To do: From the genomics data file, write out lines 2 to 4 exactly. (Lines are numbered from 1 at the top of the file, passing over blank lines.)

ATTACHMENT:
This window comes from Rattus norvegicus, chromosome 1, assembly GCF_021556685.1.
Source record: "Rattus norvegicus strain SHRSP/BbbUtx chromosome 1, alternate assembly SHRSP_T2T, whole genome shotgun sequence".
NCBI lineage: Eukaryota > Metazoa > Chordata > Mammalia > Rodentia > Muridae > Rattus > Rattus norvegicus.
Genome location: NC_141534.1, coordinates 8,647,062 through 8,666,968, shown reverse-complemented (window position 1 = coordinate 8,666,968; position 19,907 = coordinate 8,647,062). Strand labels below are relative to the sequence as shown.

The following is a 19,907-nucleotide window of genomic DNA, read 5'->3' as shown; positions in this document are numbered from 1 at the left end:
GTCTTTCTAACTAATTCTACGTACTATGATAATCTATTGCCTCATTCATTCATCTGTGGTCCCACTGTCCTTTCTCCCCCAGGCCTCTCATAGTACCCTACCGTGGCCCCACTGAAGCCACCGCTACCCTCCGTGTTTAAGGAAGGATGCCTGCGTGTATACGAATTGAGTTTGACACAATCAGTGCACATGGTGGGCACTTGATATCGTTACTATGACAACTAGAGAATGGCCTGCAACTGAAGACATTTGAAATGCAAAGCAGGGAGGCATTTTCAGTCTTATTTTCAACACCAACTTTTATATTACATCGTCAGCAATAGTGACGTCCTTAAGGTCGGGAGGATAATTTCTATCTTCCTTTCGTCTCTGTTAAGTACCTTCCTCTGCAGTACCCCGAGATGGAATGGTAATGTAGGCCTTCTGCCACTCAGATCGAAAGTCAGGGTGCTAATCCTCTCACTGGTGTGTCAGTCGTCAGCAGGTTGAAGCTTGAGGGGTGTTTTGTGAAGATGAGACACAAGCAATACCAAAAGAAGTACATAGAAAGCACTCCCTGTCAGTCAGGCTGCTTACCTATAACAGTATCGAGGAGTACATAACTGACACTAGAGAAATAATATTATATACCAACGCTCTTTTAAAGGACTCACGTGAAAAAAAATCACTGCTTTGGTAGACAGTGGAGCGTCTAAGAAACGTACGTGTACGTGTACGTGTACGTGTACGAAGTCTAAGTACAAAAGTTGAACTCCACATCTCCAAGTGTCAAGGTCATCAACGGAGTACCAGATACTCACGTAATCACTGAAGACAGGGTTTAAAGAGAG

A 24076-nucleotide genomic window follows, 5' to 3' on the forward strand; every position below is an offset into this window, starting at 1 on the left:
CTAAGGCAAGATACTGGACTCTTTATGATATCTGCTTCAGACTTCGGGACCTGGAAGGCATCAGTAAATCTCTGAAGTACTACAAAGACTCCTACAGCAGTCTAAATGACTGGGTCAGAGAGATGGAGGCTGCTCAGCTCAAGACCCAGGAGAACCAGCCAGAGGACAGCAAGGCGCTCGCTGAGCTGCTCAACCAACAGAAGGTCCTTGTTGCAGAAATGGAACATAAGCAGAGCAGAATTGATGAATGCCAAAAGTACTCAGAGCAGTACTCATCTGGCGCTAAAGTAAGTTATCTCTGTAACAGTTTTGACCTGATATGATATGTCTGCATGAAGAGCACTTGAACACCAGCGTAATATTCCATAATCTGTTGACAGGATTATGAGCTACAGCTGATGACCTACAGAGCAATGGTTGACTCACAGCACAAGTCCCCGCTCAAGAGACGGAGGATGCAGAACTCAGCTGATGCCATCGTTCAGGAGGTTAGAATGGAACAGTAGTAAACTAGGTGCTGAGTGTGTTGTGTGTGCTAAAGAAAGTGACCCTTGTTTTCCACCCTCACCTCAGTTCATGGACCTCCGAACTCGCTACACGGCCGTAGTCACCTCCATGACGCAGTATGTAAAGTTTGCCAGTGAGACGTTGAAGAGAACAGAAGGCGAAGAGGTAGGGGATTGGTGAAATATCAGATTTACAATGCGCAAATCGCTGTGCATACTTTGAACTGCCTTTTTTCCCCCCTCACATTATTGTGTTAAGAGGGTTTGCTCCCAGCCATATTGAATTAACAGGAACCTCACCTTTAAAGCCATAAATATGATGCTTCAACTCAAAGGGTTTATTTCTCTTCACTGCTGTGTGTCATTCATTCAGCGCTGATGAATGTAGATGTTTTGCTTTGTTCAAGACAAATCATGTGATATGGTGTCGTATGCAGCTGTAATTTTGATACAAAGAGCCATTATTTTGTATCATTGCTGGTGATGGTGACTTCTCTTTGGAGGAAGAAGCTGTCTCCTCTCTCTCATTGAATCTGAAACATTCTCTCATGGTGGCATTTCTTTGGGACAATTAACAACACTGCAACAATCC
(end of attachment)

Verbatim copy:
Source record: "Rattus norvegicus strain SHRSP/BbbUtx chromosome 1, alternate assembly SHRSP_T2T, whole genome shotgun sequence".
NCBI lineage: Eukaryota > Metazoa > Chordata > Mammalia > Rodentia > Muridae > Rattus > Rattus norvegicus.
Genome location: NC_141534.1, coordinates 8,647,062 through 8,666,968, shown reverse-complemented (window position 1 = coordinate 8,666,968; position 19,907 = coordinate 8,647,062). Strand labels below are relative to the sequence as shown.